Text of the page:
Cauliflower Crust Savory Pies

This cauliflower preparation can serve as a crust substitute in many savory pies. In fact, it does such a good job that it’s hard to remember the crust is not made of flour. (And it is probably single-handedly responsible for the much feared cauliflower shortage recently mentioned in the Wall Street Journal.)

Although a far cry from the real Neapolitan thing, this method yields a reasonably crunchy crust, if you resist the temptation to pile the topping on too thick.

However, this is probably not the best way to eat cauliflower. By squeezing the water out, we end up with a higher concentration of starches: after all, what makes cauliflower a low-starch food is that it is made of 94% water (whereas a potato is only 78% water). Another undesirable effect is that nutrients escape when squeezing the water out. Still, for nutrients and fiber, this is a lot better than wheat flour.

For a 10” crust, serves 4 (only!)

  • 4 cups grated cauliflower florets (1 medium head)
  • 1 large egg
  • 2 oz shredded Swiss cheese
  • 1 tablespoon oil

Flamenkuchen topping (forgive me, Jean):

  • 4 oz onion, minced
  • 3 oz bacon, cut into matchsticks
  • 4 tablespoons sour cream

Pizza topping example (forgive me, Roberto):

  • Fresh tomato slices
  • Tomato paste
  • Mozzarella
  • Olives
  • Anchovies

Preheat the oven to 400 ºF.

Cauliflower Crust - prep 11. Break the cauliflower into large florets. Grate the florets using the large holes of a box grater: start with the sides of the florets, so you don’t end up with small broken pieces that are difficult to deal with. You can also use a food processor and pulse until the florets are reduced to a rice-like texture.

Cauliflower Crust - prep 2b2. Measure the required quantity of shredded cauliflower and place in a steamer basket. Bring a small quantity of water to a boil in a pot. Place the steamer basket on top. Cover and steam for 5 minutes. Remove from the heat. Let cool.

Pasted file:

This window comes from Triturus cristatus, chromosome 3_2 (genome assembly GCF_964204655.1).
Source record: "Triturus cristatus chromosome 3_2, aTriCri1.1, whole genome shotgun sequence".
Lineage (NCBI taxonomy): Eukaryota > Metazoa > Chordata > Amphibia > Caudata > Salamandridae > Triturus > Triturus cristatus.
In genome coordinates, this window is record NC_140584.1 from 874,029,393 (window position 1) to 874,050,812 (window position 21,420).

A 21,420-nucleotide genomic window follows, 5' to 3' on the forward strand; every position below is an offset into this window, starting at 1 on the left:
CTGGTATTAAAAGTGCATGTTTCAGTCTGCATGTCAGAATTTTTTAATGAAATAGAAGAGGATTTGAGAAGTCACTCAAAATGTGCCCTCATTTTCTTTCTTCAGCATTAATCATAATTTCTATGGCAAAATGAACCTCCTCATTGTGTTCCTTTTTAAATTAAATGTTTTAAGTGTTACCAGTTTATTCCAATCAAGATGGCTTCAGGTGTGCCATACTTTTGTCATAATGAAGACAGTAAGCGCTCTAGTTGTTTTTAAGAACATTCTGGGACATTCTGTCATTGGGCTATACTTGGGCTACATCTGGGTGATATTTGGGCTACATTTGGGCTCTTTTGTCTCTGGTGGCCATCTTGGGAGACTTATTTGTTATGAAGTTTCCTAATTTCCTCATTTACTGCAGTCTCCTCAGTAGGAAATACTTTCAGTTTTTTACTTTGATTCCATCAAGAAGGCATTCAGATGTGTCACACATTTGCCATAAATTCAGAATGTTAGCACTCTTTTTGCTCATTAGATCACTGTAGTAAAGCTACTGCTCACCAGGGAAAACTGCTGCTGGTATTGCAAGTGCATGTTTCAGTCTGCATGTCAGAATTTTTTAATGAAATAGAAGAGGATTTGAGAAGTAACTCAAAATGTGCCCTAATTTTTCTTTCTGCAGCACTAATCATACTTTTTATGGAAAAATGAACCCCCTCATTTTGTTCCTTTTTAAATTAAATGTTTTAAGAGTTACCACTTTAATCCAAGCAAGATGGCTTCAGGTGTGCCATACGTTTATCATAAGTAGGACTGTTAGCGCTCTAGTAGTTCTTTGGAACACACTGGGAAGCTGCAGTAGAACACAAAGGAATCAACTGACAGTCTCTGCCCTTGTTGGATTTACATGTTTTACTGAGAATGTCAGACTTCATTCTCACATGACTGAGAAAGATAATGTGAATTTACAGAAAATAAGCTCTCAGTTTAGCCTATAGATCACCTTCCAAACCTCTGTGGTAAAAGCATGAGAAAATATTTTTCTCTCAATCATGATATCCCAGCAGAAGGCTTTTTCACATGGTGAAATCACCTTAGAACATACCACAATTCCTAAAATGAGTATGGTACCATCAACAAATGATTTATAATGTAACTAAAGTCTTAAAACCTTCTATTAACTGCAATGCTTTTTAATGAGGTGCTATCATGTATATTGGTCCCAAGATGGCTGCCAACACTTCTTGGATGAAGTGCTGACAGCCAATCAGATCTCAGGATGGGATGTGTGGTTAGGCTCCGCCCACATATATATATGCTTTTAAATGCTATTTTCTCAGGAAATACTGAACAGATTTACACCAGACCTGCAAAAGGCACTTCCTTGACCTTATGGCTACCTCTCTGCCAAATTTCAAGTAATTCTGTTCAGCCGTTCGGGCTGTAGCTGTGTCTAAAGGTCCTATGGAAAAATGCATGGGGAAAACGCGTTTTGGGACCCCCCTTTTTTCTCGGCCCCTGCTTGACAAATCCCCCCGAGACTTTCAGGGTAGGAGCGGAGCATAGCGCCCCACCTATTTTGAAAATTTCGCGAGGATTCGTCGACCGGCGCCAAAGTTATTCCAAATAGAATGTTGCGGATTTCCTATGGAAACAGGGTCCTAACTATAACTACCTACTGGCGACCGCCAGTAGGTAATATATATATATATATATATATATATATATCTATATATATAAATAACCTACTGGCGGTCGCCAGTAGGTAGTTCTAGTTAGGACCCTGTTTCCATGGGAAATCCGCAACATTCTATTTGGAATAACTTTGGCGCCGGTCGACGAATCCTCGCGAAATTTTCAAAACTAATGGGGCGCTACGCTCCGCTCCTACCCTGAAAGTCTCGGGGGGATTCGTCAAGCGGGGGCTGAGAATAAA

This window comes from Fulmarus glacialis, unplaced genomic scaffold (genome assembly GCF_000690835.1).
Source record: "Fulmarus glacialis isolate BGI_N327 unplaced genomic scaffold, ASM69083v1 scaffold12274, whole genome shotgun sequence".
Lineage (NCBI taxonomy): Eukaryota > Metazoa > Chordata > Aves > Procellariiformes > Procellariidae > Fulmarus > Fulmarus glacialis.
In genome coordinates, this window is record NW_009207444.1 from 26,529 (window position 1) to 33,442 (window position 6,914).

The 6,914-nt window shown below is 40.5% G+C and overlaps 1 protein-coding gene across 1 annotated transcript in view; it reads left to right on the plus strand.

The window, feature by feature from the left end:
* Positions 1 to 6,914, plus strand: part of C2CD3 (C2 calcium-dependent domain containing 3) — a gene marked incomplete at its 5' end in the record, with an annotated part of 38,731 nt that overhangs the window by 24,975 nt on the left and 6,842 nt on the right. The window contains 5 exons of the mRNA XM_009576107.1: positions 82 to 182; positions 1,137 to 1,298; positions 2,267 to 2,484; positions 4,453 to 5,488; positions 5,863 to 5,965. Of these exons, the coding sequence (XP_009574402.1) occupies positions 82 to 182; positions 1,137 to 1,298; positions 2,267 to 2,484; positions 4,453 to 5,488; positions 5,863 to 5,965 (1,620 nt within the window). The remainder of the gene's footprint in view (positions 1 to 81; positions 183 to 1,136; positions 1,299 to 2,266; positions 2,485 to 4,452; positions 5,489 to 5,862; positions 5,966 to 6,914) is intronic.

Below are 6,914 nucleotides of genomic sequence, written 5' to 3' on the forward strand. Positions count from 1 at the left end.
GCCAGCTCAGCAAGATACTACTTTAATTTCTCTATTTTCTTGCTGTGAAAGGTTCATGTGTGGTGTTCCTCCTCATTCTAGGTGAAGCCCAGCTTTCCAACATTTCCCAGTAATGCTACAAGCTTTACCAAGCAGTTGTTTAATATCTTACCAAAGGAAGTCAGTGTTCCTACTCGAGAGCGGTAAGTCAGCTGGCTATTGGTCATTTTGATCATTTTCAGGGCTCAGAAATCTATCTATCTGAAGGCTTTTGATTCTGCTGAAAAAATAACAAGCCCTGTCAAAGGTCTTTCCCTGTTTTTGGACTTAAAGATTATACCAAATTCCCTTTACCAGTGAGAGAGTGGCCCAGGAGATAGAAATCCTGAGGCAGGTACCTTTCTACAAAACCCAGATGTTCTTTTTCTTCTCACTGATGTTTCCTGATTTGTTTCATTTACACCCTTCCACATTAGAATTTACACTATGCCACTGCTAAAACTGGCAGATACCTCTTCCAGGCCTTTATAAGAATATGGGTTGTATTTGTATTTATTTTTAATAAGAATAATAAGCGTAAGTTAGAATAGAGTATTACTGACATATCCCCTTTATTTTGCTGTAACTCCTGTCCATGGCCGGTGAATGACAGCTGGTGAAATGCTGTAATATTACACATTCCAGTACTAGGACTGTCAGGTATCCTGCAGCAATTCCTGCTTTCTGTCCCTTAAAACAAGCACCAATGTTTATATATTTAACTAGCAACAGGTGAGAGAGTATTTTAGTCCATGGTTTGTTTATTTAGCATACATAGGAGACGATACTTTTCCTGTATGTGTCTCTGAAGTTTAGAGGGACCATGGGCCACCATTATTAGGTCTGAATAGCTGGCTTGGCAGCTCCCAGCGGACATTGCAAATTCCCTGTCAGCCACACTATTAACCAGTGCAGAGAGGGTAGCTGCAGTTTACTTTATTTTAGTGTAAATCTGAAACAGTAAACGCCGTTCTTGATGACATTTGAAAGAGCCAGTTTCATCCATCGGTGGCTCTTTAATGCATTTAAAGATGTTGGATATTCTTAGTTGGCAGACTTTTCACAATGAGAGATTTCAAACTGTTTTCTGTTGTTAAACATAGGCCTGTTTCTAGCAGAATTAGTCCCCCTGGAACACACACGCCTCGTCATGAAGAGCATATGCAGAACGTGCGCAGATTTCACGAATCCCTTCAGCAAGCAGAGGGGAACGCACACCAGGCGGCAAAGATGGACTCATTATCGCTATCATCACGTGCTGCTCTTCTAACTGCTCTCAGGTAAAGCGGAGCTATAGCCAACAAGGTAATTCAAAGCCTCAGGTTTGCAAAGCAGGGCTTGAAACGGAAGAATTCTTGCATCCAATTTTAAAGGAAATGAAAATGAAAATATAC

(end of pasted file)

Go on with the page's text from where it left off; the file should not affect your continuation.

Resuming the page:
Cauliflower Crust - prep 3b3. Transfer the steamed cauliflower into a clean dish towel and turn, squeezing out as much water as possible.

Cauliflower Crust - prep 44. In a large bowl, mix the strained cauliflower with all the other ingredients for the crust. Season to taste with salt and pepper.

Cauliflower Crust - prep 55. Line a baking sheet with parchment. Pat the mixture in a circle about 1/2-inch thick, with slightly raised edges. Lightly drizzle with oil. Bake for 40 minutes in the preheated oven. The crust is ready when it is golden.

Cauliflower Crust - prep 6


6. Top with the ingredients of your liking, but don’t add too much or the crust will be soggy. Season to taste with salt and pepper. Bake for another 10 to 15 minutes. Serve very hot.

Pizza: Tomato paste is preferable to tomato sauce because it provides a lighter, drier topping.

Flamenkuchen: In a skillet over low heat, let the bacon sweat for a few minutes; add the onions and cook until they are translucent. Spread the sour cream on the crust. Top with the onion and bacon mixture.

Cauliflower Crust - prep 7

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Author: Lien Nguyen

Liên is the author of several cookbooks that blend food with history, culture and health.

2 thoughts on “Cauliflower Crust Savory Pies”

  1. what about Cheakpea ? Good or not ?

    In Nice, we have the SOCCA made with cheakpea.

    125 g cheakpea
    250 water
    4 spoons Olive Oil

    Cook like a pancake on a big pan. Add pepper before eating.

    I try another recipie to eat less Cheakpea and more green vegetable : I add cooked leek (250g) before cooking the socca.

    1. Hi Wei-Ying,
      Chickpeas are one of the better legumes; As all legumes, it still contains a lot of carbs, but as far as legumes go, it is a good protein with a nice amino acid ratio. It is the primary ‘bean’ I encourage my vegetarians to eat.
      Dr. Mike

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